An assistant professor of biological sciences at LSU, J. Cameron Thrash, mostly works with microorganisms, which are hard to see. He goes out to the Gulf of Mexico to collect samples for his lab experiments. He brings to samples back to the Baton Rouge to separate microorganisms and cultivate them.
LSU graduate student Michael Henson said, “the life of a microbiologist is that we get to never see what we work with unless we use a microscope.”
Thrash works with Henson and a few undergraduate students in his lab. Thrash had a variety of equipment to maintain the microorganisms and keep them in a sterile environment. The lab has a supercomputer that actually measures the microorganisms by size and count the cells. The lab basically is clean and almost entirely sterile for the microorganism to be free of contamination. In the YouTube video, Thrash gives us a tour his lab inside the Life Science building.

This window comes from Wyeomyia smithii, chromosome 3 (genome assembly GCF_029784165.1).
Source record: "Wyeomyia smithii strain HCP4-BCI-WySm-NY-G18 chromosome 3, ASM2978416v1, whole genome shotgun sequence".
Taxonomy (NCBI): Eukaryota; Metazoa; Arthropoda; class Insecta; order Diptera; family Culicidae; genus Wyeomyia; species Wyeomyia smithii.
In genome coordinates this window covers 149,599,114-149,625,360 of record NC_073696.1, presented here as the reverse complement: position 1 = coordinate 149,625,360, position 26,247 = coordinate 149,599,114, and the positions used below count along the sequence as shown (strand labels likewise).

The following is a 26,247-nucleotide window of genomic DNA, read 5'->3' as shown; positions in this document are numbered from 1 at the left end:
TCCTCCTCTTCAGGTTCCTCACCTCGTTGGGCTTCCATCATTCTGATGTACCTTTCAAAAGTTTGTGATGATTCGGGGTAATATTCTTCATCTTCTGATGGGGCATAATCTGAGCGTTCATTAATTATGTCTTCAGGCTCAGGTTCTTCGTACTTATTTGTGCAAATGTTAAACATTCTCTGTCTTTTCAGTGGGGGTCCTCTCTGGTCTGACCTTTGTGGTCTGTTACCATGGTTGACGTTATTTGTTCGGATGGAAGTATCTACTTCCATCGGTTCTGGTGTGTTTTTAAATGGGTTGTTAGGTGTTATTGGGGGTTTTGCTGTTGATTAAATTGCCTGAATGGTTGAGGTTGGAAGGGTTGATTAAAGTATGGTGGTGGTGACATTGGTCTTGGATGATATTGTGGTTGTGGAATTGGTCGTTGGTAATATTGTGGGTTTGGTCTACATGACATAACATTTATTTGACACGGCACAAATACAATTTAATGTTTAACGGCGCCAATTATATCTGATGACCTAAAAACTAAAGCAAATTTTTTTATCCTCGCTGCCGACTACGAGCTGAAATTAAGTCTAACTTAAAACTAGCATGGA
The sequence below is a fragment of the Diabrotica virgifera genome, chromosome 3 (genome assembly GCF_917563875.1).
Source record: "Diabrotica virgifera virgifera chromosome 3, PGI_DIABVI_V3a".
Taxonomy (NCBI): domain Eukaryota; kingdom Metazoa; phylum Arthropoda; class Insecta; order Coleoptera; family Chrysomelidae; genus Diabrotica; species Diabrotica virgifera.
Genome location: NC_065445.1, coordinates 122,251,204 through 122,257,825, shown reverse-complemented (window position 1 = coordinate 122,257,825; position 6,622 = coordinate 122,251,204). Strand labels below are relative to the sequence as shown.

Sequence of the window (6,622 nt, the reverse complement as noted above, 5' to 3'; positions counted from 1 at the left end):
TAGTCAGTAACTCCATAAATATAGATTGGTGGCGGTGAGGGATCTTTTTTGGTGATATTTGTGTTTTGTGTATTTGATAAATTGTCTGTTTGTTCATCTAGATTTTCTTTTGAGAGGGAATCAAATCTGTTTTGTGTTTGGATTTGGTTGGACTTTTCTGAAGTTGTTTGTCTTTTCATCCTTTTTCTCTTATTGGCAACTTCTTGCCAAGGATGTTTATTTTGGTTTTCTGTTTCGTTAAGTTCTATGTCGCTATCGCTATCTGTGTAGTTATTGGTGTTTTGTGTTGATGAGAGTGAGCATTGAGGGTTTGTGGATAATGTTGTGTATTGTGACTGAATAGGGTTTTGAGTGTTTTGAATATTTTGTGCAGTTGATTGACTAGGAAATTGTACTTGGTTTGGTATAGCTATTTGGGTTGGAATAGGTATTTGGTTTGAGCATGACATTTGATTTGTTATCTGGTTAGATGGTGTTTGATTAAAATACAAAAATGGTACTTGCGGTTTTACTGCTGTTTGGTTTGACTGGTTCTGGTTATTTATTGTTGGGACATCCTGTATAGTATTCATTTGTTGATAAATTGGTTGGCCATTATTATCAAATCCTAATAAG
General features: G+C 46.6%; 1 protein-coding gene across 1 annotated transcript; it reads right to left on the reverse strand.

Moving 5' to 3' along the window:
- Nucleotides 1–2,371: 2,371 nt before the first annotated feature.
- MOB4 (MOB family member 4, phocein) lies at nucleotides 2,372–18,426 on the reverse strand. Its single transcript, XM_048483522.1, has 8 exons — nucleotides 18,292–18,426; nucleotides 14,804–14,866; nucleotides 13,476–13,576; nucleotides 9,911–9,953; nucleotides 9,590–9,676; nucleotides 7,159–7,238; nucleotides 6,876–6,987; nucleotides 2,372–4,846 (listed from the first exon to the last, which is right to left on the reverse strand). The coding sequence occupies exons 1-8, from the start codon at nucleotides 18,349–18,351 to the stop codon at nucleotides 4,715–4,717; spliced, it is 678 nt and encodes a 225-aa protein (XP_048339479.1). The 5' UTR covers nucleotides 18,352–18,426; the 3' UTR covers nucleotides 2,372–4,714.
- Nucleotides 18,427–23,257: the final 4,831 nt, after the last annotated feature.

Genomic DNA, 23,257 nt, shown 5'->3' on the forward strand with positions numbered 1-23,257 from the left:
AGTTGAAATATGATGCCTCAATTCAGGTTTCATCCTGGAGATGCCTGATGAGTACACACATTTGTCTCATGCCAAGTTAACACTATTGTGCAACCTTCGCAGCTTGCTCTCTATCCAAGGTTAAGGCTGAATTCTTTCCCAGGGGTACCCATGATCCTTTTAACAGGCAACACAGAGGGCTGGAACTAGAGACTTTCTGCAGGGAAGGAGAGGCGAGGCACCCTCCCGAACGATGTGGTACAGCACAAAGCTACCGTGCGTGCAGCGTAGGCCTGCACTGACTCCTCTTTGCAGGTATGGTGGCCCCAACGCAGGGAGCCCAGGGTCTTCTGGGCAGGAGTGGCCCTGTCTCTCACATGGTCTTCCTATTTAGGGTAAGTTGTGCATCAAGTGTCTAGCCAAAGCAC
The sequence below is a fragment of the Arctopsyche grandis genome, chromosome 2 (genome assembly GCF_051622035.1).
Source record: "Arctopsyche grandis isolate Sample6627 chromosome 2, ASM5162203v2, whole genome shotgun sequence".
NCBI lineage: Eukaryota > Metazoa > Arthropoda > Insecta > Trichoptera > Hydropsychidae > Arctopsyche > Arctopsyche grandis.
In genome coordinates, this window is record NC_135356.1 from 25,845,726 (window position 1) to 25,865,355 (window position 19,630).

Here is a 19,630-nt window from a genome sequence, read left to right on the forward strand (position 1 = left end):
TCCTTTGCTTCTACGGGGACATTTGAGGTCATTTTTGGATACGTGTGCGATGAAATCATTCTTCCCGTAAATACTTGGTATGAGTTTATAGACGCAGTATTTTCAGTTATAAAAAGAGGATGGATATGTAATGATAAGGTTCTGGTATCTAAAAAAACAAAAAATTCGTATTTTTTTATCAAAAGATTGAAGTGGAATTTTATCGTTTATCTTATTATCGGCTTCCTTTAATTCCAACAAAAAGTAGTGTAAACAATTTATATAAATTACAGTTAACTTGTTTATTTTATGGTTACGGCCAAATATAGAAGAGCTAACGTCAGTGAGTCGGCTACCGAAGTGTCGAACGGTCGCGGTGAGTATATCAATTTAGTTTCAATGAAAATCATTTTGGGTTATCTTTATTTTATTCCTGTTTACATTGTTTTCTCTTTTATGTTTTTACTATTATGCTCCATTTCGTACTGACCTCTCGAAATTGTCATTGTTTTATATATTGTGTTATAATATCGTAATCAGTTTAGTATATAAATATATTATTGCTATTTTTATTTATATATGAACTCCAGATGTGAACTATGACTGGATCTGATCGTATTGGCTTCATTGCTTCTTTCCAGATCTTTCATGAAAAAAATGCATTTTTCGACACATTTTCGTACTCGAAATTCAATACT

Michael Henson, the LSU graduate student, made a gel using the samples from the Grand Isle water to identify what the bacteria is. The purpose of the gel is for DNA to run on it and have it identified in the PCR machine. Henson went through a simple, but long process to run the experiment as evidenced in this YouTube video.
At the end of each experiment, Thrash and his students updates the blog about going to the coast of Louisiana and doing experiments there or in LSU. Thrash and his students are active in social media to promote their scientific findings in the coast after seeing how powerful social media promoting is. Follow Thrash on Twitter at @DrJCThrash and his blog on thethrashlab.com for the latest adventures out on the coast of Louisiana.